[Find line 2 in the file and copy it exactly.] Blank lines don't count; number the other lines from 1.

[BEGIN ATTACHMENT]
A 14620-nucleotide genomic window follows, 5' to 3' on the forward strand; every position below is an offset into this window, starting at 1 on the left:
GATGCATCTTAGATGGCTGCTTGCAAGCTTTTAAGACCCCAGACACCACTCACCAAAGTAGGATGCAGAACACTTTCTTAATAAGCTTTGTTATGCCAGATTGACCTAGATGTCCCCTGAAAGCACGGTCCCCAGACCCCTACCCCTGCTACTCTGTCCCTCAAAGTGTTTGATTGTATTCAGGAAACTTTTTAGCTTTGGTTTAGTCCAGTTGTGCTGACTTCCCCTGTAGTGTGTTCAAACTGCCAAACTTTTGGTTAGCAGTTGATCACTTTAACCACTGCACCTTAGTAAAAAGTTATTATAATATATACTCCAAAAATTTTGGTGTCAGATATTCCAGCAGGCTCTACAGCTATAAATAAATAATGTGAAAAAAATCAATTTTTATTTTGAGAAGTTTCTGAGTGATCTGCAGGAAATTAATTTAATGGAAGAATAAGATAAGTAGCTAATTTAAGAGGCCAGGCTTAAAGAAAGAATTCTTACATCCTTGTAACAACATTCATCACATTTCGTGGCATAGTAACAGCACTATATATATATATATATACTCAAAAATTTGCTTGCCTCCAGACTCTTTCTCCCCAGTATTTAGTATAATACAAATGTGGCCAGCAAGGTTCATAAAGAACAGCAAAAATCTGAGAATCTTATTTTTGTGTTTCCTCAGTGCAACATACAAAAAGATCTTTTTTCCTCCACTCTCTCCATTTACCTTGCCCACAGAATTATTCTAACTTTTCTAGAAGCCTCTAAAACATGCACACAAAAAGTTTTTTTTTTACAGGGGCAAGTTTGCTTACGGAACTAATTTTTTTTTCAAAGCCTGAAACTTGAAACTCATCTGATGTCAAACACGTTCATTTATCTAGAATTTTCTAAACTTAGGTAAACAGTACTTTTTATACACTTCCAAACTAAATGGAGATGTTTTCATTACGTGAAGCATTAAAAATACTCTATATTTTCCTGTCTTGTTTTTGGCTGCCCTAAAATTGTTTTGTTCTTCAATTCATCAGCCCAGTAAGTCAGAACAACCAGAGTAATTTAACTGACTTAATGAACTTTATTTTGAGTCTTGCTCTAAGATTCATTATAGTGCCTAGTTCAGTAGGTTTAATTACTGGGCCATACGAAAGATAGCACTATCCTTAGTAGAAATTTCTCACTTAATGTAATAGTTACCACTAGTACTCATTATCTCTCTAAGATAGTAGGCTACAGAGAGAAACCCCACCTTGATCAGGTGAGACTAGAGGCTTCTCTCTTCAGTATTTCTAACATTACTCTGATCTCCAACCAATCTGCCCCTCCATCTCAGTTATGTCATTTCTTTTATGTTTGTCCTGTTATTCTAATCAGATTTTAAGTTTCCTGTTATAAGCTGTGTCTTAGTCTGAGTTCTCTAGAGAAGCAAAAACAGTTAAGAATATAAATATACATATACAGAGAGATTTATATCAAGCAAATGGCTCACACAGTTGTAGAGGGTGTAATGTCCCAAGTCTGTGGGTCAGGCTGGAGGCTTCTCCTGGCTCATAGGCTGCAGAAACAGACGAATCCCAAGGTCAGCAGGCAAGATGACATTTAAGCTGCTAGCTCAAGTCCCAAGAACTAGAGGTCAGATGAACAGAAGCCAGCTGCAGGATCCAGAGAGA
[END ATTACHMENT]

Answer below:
GATGCATCTTAGATGGCTGCTTGCAAGCTTTTAAGACCCCAGACACCACTCACCAAAGTAGGATGCAGAACACTTTCTTAATAAGCTTTGTTATGCCAGATTGACCTAGATGTCCCCTGAAAGCACGGTCCCCAGACCCCTACCCCTGCTACTCTGTCCCTCAAAGTGTTTGATTGTATTCAGGAAACTTTTTAGCTTTGGTTTAGTCCAGTTGTGCTGACTTCCCCTGTAGTGTGTTCAAACTGCCAAACTTTTGGTTAGCAGTTGATCACTTTAACCACTGCACCTTAGTAAAAAGTTATTATAATATATACTCCAAAAATTTTGGTGTCAGATATTCCAGCAGGCTCTACAGCTATAAATAAATAATGTGAAAAAAATCAATTTTTATTTTGAGAAGTTTCTGAGTGATCTGCAGGAAATTAATTTAATGGAAGAATAAGATAAGTAGCTAATTTAAGAGGCCAGGCTTAAAGAAAGAATTCTTACATCCTTGTAACAACATTCATCACATTTCGTGGCATAGTAACAGCACTATATATATATATATATACTCAAAAATTTGCTTGCCTCCAGACTCTTTCTCCCCAGTATTTAGTATAATACAAATGTGGCCAGCAAGGTTCATAAAGAACAGCAAAAATCTGAGAATCTTATTTTTGTGTTTCCTCAGTGCAACATACAAAAAGATCTTTTTTCCTCCACTCTCTCCATTTACCTTGCCCACAGAATTATTCTAACTTTTCTAGAAGCCTCTAAAACATGCACACAAAAAGTTTTTTTTTTACAGGGGCAAGTTTGCTTACGGAACTAATTTTTTTTTCAAAGCCTGAAACTTGAAACTCATCTGATGTCAAACACGTTCATTTATCTAGAATTTTCTAAACTTAGGTAAACAGTACTTTTTATACACTTCCAAACTAAATGGAGATGTTTTCATTACGTGAAGCATTAAAAATACTCTATATTTTCCTGTCTTGTTTTTGGCTGCCCTAAAATTGTTTTGTTCTTCAATTCATCAGCCCAGTAAGTCAGAACAACCAGAGTAATTTAACTGACTTAATGAACTTTATTTTGAGTCTTGCTCTAAGATTCATTATAGTGCCTAGTTCAGTAGGTTTAATTACTGGGCCATACGAAAGATAGCACTATCCTTAGTAGAAATTTCTCACTTAATGTAATAGTTACCACTAGTACTCATTATCTCTCTAAGATAGTAGGCTACAGAGAGAAACCCCACCTTGATCAGGTGAGACTAGAGGCTTCTCTCTTCAGTATTTCTAACATTACTCTGATCTCCAACCAATCTGCCCCTCCATCTCAGTTATGTCATTTCTTTTATGTTTGTCCTGTTATTCTAATCAGATTTTAAGTTTCCTGTTATAAGCTGTGTCTTAGTCTGAGTTCTCTAGAGAAGCAAAAACAGTTAAGAATATAAATATACATATACAGAGAGATTTATATCAAGCAAATGGCTCACACAGTTGTAGAGGGTGTAATGTCCCAAGTCTGTGGGTCAGGCTGGAGGCTTCTCCTGGCTCATAGGCTGCAGAAACAGACGAATCCCAAGGTCAGCAGGCAAGATGACATTTAAGCTGCTAGCTCAAGTCCCAAGAACTAGAGGTCAGATGAACAGAAGCCAGCTGCAGGATCCAGAGAGA